In general, people head straight for Traverse City and the Sleeping Bear Dunes for those classic Northern Michigan vibes, but less than thirty minutes north lies the Chain of Lakes. This waterway and surrounding area offers varied playground, ranging from secluded rivers and sedge meadows in the north to the tropical-like waters of Torch Lake. From Bellaire to Elk Rapids, the Chain of Lakes is a quieter alternative to the metropolis of Traverse City.
Hidden on the south side of Torch Lake, Alden is your perfect small lake town, with Higgins Store Ice Cream, public access to Torch Lake, and the little Alden light house. My favorite public access sites are down North Lake Street, where you can take a dip in Torch and walk as many as a hundred yards out into the lake. One of the access sites has a spit with a bench at its tip and is a prime stargazing and northern lights hunting spot.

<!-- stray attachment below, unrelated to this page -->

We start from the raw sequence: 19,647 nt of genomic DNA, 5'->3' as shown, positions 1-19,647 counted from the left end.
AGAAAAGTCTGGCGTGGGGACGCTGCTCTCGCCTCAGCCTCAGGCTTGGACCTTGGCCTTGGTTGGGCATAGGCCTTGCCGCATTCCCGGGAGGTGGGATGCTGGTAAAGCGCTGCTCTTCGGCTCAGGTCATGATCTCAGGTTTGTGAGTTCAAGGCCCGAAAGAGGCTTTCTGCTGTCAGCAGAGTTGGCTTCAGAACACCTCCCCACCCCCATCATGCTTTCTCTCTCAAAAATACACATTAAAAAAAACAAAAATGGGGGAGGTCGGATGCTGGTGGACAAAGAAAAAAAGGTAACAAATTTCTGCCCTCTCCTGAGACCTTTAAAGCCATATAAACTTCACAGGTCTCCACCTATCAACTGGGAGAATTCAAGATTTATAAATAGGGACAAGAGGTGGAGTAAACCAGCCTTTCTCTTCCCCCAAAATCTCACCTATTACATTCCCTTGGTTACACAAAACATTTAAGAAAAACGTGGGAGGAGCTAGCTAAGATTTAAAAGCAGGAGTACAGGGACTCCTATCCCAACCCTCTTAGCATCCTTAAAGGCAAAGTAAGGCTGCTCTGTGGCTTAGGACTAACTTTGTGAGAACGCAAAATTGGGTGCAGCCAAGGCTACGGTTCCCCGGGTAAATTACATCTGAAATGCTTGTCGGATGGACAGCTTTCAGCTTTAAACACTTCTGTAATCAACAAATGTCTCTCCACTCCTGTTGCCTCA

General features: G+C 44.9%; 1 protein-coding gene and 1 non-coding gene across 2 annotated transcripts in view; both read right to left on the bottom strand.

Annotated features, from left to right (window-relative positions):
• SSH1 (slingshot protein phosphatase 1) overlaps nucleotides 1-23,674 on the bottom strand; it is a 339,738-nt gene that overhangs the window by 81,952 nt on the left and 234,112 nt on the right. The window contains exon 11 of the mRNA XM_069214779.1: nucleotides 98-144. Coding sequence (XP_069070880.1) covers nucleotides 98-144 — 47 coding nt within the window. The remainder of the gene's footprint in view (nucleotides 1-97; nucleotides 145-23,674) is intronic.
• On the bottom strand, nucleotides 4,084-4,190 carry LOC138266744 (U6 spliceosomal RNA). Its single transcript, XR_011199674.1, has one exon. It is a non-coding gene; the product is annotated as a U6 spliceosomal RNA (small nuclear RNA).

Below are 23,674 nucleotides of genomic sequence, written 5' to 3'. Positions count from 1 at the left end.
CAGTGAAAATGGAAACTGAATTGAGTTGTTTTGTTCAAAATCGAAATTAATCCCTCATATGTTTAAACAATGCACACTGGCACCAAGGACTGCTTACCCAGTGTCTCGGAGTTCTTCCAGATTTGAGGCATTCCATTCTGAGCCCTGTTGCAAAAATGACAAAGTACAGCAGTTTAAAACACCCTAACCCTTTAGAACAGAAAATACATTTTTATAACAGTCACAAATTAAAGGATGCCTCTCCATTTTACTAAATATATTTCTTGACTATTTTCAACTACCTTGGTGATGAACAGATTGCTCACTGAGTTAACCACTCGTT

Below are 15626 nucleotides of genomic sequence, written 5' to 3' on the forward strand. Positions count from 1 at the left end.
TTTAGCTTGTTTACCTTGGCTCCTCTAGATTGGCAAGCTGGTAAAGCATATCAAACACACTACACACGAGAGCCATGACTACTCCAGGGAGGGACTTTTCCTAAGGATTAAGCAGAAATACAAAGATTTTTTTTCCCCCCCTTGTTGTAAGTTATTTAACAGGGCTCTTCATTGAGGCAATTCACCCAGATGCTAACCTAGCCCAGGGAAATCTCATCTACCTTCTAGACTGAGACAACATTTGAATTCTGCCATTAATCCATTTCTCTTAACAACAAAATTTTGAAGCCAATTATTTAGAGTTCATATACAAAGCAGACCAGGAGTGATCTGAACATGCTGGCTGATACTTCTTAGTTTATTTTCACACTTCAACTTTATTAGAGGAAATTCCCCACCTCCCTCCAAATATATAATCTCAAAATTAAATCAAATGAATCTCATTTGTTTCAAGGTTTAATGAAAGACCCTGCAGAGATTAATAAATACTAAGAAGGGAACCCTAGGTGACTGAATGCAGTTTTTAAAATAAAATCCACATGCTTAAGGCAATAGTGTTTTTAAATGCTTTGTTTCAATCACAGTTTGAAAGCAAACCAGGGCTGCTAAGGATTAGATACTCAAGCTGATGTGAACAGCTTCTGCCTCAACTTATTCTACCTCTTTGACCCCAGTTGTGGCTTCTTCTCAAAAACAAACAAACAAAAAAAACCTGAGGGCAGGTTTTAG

The tiny town of Torch River is the closest public access site to the infamous Torch Lake sandbar. In the heat of summer, hundreds of motors boats collect in the turquoise water of Torch. At the Sandbar, water ranges from three feet deep to three inches.
Nearby, the Torch Rivera offers a stellar array of food, including breakfast, and the Torch River itself acts as the connection between Torch Lake and Lake Skegemog.
On the shores of Lake Bellaire at the northern side of the Chain of Lakes is Short’s Brewery, a bucket list stop in Northern Michigan. My Short’s short-list includes the brews Soft Parade, Local Light, and Bellaire Brown. If wine is more your jam, visit Hello Vino across the street for stellar service, a beautiful selection of wine and cheese, and newly introduced cocktails. The local Beewell Meadery is another hot stop on your Bellaire booze cruise, with its inviting and bee-themed interior.
Not into the alcohol scene? Worry not! Short’s has a phenomenal menu as well as beer selection, and occasionally live music. The nearby Market M-88 offers a nice breakfast venue/ bakery. Your fun doesn’t have to end with the snow—visit Shanty Creek Ski Resort in the winter.
Grass River Natural Area
The Grass River connects Lake Bellaire to Clam Lake, and the Natural Area offers hiking in the summer and snowshoeing/cross-country skiing in the winter. Cold and clear streams wind through the area, and the preserve is even home to otters!